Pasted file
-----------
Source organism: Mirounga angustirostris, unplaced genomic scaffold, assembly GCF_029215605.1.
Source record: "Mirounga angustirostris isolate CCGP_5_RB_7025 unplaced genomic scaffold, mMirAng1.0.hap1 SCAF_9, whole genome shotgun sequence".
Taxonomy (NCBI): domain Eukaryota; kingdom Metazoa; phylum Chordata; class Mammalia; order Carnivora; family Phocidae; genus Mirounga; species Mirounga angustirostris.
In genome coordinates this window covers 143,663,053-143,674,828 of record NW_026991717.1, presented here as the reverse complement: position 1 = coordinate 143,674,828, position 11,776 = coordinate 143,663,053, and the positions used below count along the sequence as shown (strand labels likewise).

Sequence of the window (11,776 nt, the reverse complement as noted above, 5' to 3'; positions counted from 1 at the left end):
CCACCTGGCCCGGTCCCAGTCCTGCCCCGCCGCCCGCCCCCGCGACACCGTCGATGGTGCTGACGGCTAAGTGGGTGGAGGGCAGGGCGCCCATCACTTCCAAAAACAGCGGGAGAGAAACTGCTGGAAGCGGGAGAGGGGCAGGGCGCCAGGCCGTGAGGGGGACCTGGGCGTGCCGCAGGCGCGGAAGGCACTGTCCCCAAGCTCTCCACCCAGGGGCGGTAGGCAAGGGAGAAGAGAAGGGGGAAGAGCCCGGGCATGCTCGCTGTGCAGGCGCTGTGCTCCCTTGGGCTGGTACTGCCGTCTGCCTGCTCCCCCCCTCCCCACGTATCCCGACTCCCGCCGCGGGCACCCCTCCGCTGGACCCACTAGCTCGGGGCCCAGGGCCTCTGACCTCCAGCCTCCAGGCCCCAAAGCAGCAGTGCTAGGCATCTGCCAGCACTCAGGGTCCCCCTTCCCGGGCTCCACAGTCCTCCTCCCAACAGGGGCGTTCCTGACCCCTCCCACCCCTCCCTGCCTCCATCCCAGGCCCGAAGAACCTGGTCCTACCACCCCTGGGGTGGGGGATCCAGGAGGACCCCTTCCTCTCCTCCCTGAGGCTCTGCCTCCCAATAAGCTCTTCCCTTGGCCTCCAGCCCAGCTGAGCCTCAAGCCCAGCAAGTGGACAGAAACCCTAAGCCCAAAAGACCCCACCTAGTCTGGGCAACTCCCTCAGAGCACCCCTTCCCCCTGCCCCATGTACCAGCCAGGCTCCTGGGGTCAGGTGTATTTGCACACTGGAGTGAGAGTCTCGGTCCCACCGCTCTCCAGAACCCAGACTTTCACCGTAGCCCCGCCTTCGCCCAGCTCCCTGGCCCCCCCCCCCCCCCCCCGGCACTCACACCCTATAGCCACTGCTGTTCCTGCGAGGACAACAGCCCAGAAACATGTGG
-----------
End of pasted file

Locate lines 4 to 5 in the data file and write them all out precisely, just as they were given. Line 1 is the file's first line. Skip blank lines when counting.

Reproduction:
In genome coordinates this window covers 143,663,053-143,674,828 of record NW_026991717.1, presented here as the reverse complement: position 1 = coordinate 143,674,828, position 11,776 = coordinate 143,663,053, and the positions used below count along the sequence as shown (strand labels likewise).

Sequence of the window (11,776 nt, the reverse complement as noted above, 5' to 3'; positions counted from 1 at the left end):